Karl Marx, On Work
Published by Editor in Karl Marx, Sociology
To a hungry man there is no humane form of food, only its abstract characteristic as food. It could just as well be in a more rudimentary form, and it is impossible to say in what manner this act of feeding would differ from that of animals. A needy man, full of worries, is incapable of admiring even the most beautiful of marvels.
Our assumption of work characterizes it as uniquely human. A spider conducts operations that resemble those of a weaver and a bee, while building their hives leave embarrassed many architects. But what distinguishes the worst architect from the best of bees is that the architect raises buildings in his mind before building them in reality. At the end of every working process, we arrive at a stage that already existed in the imagination of the worker before he even started.
Besides the effort of his bodily organs, the process requires that throughout the operation the worker remains aligned with his purpose. This means careful attention. The less he is attracted to the nature of his work and the way it is performed, the more attention he is obliged to pay, i.e. more wearing down of his physical and mental capacities.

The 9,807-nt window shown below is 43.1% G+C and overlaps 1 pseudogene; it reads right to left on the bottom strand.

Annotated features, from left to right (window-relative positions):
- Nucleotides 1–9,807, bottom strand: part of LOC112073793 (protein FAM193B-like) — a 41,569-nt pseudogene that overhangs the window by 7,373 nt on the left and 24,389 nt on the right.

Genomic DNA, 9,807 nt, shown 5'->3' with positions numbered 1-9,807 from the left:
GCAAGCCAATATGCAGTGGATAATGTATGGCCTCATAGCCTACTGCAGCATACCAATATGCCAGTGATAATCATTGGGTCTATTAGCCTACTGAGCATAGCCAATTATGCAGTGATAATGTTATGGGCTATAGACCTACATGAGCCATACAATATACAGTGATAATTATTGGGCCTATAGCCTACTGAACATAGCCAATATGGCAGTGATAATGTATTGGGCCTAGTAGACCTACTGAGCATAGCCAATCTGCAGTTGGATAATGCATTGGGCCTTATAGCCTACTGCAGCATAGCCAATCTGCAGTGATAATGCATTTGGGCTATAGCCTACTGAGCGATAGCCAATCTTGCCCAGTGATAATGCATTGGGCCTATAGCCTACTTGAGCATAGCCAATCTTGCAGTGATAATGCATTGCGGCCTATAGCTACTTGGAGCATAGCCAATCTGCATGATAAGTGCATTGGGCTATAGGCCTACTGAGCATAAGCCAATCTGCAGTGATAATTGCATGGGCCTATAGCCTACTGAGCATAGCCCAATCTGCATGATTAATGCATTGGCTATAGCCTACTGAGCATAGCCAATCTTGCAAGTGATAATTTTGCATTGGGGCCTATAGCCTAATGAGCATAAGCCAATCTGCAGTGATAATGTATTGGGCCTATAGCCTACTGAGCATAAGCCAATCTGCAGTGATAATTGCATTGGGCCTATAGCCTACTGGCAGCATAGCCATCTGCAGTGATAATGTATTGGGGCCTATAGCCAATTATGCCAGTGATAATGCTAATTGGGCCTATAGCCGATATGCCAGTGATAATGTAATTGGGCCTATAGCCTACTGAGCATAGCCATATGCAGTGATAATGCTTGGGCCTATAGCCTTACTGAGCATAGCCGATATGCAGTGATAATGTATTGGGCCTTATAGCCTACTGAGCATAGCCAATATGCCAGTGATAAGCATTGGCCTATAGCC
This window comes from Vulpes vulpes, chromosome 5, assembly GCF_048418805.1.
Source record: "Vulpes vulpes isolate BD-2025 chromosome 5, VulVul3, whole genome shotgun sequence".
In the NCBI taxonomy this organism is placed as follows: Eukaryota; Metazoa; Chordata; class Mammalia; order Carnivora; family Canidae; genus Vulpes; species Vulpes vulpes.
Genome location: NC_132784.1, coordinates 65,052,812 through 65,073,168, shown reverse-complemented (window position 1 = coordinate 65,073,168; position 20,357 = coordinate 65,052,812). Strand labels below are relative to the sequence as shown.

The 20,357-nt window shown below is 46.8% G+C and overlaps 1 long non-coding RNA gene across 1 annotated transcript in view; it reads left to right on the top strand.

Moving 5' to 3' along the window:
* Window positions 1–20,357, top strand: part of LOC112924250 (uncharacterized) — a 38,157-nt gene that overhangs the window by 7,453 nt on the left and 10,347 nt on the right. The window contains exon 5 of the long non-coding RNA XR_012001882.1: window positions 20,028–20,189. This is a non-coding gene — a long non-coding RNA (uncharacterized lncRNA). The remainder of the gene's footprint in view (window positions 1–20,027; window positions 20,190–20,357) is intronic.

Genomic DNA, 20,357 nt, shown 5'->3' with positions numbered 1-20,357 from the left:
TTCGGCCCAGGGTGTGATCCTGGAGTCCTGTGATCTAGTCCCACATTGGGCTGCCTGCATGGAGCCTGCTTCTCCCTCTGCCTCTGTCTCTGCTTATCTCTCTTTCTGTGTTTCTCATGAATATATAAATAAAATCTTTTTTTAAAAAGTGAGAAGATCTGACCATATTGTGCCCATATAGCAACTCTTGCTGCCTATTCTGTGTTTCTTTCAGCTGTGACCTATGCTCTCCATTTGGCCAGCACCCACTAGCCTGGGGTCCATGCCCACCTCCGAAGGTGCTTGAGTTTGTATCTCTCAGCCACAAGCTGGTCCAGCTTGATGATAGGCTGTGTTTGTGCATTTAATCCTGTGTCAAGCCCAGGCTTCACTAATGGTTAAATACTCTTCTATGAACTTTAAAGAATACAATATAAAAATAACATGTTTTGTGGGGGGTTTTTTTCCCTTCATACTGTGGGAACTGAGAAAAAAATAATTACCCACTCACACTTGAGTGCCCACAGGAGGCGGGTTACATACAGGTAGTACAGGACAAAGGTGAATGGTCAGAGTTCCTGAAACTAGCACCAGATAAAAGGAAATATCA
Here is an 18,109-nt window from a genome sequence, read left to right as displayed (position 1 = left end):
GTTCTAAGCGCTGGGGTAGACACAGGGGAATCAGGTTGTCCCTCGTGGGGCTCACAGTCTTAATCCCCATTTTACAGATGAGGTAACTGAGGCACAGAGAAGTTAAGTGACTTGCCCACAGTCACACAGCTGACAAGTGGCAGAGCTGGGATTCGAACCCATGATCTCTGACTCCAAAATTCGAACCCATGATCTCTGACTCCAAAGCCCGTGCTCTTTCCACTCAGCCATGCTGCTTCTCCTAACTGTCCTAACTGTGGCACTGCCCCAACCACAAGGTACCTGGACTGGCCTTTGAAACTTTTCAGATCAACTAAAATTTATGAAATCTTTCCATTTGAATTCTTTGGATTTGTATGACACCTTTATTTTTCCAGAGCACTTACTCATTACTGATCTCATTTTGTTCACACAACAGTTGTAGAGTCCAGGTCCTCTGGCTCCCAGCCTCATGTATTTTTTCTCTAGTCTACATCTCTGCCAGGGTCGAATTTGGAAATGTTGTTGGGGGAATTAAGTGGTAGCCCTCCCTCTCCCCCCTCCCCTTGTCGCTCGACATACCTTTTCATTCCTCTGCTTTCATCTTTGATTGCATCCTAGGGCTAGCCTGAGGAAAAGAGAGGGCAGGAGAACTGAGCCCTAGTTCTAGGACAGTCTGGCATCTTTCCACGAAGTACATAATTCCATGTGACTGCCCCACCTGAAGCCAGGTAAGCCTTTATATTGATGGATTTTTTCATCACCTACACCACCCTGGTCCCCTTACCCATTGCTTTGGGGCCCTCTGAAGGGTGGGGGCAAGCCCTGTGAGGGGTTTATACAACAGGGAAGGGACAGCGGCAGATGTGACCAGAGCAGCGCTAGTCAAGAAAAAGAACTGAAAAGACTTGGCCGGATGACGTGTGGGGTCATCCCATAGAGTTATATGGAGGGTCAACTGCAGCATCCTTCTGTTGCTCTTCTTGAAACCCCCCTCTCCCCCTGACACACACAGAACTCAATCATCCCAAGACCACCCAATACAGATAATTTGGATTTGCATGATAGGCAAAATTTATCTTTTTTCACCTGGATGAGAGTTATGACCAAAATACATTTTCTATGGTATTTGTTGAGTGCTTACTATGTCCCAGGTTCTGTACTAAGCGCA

In the manufacture of handicrafts, the employee makes use of a tool. In a factory the machine uses him. There the movements of the work instrument precede him; whereas here he has to follow the workings of the machine. In the factory, workers become mere appendages of a living mechanism, independent of them.
In mass industrial production, all processes to increase productivity of labor are employed at the expense of the individual worker. All means for the development of production are transformed into forms of domination and exploitation of the laborers, crippling the working man, reducing him to a fragment of a man, lowering him to the level of an appendage to the machine.
These techniques of management destroy all traces of his attraction to work and convert him into a bored tool, distant from the intellectual potentialities of the labor process, in the same proportion as science is in this amalgamation a power independent of him.
Industrial mass production does not just produce man as a commodity, the commodity-man, the man’s role as a utility. It produces to perfection a spiritually and physically dehumanized being, creating the demoralization, deformation and degradation of workers and capitalists. Its final product is a commodity with awareness and its own tricks….. The human merchandise!